Year for the Planet Week 37: Emotional Strategies for the Planet

Year for a Planet is a personal challenge to be a better human for the planet for a whole year. This year, 2017, is where I deal with my food choices.

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Ahh, Week 37. It’s the final quarter of the year and since the holiday season in the Philippines starts in the -Ber months, plastic waste and unhealthy eating are on the rise. But thanks to this project, I feel quite immune to all this Christmas advertising. Never in my life have I ever recognized (much less cooked and eaten) so many fruits, vegetables, and spices in my life. Every day, it keeps getting easier to stick to habits whose foundation I have laid earlier this year. But conflicts do arise in any project, and for this one it’s because of the opposing lifestyles of the people around me. This week, I explore the emotional ways we can help our family, friends, and community shift to a healthier, planet-friendly diet and lifestyle.

We are an emotional species, and I’ve discovered that there are buttons we can press in people to help them make better choices. Let’s take some cues from advertising and marketing—they have strategies that, when you decouple them from the ugliness of capitalism, are genius in helping the planet. Let’s get people to feel some feelings:

1. Shame
A development director I know who is pretty cool for someone in development once told me that in all the years he has worked in the field, he realized that shame is a strategy that works for getting individuals to change their habits, especially in Asia. This has worked for me when I go grocery shopping or in a restaurant, such as when explaining to the next person why we should say no to at least 1 plastic bag that day or to lay off the straws.

2. Anger
I’m not thrilled at all the anger I have felt in this project and I promise I only did this during desperate moments, but when I really wanted to hammer the point in, I allow myself to get mad. Asian women are raised to be “nice” and “pleasant” but I credit some of my taekwondo coaches who taught me how to get royally pissed when the situation warrants it. You see, some of the people I observe with bad environmental habits are also some of the nicest people I would meet that day. I realized that little shots of anger can actually hammer the point in—it jolts them out of autopilot. These are the times when I’m happy to release my Chinese Dragon side, which is thankfully balanced afterwards by the Philippine Ms. Congeniality side—there are empathic cues you pick up from being raised in a country where beauty pageants dominate. Woe to the poor guy who insists on giving me a double-layered plastic bag for my bananas especially when it’s that time of the month for me.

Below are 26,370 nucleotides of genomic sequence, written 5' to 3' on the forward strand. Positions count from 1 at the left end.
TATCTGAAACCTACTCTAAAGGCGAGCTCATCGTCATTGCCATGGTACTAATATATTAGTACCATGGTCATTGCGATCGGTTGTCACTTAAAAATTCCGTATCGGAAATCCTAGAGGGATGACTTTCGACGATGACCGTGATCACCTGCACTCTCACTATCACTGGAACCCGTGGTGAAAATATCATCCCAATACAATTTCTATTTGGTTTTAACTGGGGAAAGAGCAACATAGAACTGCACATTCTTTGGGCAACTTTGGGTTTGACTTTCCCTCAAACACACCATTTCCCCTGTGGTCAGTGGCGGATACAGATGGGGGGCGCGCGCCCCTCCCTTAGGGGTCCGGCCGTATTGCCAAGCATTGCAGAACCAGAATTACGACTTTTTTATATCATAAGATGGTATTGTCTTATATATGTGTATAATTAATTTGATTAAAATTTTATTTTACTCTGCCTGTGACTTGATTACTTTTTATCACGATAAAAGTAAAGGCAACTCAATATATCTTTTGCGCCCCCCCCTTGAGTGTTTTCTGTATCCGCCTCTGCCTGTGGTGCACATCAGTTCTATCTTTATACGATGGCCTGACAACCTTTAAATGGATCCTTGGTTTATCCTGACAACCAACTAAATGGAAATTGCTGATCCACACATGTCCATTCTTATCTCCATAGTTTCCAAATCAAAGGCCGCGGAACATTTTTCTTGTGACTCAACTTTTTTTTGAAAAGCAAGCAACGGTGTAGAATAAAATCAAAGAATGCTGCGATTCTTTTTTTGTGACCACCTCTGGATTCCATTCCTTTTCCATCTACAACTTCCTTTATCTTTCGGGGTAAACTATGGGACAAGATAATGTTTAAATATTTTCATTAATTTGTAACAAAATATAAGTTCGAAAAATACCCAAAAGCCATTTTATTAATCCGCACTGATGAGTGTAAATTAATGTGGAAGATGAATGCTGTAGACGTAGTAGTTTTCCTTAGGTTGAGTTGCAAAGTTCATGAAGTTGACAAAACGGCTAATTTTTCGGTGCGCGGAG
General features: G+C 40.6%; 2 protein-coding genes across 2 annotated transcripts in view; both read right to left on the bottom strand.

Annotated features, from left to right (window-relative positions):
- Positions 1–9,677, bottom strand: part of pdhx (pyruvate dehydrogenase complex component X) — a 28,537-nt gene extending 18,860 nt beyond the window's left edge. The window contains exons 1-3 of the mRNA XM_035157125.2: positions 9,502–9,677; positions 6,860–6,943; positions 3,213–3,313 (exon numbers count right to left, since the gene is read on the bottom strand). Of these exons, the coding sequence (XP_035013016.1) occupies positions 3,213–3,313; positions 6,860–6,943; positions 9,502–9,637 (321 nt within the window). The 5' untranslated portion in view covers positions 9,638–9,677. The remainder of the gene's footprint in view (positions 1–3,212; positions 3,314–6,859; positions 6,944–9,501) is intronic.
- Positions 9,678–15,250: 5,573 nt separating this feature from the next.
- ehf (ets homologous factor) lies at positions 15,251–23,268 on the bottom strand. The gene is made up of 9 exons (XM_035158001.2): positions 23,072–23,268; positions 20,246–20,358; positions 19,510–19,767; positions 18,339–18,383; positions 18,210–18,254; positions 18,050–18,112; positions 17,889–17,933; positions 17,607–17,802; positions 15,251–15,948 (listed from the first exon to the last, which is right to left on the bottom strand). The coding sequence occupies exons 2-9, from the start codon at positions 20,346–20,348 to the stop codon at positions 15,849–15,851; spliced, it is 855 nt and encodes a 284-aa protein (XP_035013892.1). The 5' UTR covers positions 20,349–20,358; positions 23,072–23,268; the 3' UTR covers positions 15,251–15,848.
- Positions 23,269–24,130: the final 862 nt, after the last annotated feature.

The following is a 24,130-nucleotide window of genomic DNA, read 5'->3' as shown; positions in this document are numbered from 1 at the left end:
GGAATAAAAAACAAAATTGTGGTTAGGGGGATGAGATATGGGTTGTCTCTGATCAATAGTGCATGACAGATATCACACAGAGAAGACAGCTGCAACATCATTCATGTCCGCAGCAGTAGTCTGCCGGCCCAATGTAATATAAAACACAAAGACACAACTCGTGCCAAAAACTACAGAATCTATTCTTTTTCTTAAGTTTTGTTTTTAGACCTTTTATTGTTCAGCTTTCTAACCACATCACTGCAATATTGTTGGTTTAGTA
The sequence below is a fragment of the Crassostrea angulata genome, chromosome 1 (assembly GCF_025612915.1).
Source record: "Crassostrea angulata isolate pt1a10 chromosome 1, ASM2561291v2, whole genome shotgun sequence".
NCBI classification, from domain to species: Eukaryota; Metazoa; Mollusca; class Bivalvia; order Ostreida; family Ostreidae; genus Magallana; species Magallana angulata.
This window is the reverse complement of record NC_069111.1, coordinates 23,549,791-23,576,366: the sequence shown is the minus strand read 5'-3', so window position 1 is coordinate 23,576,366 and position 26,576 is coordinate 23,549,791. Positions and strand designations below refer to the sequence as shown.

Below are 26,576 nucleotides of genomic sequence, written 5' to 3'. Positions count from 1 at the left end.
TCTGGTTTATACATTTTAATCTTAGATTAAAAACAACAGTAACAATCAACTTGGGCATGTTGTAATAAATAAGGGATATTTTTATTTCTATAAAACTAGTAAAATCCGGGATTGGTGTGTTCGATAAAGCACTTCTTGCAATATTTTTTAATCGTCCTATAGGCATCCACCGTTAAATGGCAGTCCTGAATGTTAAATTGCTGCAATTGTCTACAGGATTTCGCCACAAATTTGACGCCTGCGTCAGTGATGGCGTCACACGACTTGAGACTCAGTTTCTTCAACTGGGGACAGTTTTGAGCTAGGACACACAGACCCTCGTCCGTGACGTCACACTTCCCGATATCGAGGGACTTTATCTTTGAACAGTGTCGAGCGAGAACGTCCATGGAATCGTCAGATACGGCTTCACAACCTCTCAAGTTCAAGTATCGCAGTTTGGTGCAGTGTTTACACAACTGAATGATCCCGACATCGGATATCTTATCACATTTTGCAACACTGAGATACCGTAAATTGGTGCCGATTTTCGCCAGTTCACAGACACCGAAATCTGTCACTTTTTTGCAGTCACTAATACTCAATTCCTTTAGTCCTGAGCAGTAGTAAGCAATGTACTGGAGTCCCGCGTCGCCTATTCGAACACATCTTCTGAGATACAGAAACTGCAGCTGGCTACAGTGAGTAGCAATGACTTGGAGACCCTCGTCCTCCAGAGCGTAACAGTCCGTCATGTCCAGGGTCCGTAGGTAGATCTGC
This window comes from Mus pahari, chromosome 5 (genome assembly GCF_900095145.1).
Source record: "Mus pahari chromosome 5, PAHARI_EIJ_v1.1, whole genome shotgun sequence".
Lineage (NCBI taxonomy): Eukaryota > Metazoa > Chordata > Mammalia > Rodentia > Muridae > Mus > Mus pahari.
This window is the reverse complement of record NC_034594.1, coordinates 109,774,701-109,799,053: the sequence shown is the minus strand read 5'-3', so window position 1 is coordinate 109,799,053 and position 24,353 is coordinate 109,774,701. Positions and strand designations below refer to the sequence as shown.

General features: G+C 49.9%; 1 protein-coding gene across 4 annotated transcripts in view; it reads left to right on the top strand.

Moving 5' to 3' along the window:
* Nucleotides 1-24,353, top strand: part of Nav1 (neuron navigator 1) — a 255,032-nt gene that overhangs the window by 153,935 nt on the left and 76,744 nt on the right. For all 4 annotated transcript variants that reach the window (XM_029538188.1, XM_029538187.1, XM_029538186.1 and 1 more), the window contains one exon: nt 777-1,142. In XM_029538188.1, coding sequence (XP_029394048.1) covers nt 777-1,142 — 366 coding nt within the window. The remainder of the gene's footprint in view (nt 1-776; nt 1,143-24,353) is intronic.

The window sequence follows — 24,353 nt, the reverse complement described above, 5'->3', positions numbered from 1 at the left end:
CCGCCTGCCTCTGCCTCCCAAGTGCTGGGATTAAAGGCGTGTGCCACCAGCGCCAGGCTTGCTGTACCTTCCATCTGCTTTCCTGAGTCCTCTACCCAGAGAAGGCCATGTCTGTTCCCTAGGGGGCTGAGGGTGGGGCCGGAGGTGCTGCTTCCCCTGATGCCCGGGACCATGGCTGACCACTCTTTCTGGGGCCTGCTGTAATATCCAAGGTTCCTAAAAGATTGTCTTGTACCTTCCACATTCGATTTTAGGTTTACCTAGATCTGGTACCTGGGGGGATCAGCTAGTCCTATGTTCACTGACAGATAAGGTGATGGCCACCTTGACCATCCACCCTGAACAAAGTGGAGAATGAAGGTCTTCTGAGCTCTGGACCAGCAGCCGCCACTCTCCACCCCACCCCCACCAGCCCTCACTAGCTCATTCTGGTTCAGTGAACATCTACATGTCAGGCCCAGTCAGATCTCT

3. Pride
Environmentalism is dead; we live in a world of narcissism, self-promotion, and social media likes. So let’s hear it for the dopamine hit that the internet gives us, people. Let’s all do the #SaveTheEarth hashtags and watch the notifications roll. Kidding aside, it does feel good to see that there are other people out there whom I will likely never meet who are also into #ZeroWaste. More than a feeling of community, I also get some tips from them. Year for the Planet: The Food Edition will end for me in a few months, but sustainability takes a lifetime, and I’ll need to build on these habits. A few years ago, I was embarrassed to find out I was actually a millennial, but I realize that as a member of a generation who finds part of its identity in a personal cause or life purpose, there are some things going for us.

4. Vanity
Related to pride, vanity is great to think about when selling a healthy lifestyle to people. I sometimes do that to my brother, who is getting married this year and who is religiously at the gym. “That will make you fat. You want to be fat at your wedding?” I once asked while he was reaching for something processed and sugary and wrapped in plastic. And thus a mental image may give someone a pivotal moment of hesitation. Obviously, as someone who embraces all body types, I was not at all keen on using this—and I caution you, too, in case you unwittingly get someone to develop orthorexia. But to be honest, among all of these emotional strategies, this is what I found to be the most effective on people, at least for that brief moment of interaction.

5. Joy
This is my favorite on the list, and one that I think will get positive environmental habits to stick for a lifetime. I love telling people how eating healthy and saying no to plastic make me so happy! I get into a bubbly monologue of all the recipes I cook and all the money I save and all the new energy I have. But it’s also the hardest one to sell, since the temporary hit one gets from gluttony and consumerism is stronger at least for that moment of impulse spending or eating. There are so many broken systems that people have to navigate through in a day that most people are just too overwhelmed to do better. “I wish I could do that but…” is the typical response.

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The last point brings me to the most important—love. I love my family, my friends, and hey, even my fellow human beings. We aren’t just “part of nature”—we are nature. If all of us could see beyond greed and envy, our species will likely stand a chance. But until then, alas, I don’t mind making people feel things if it will help make things better.

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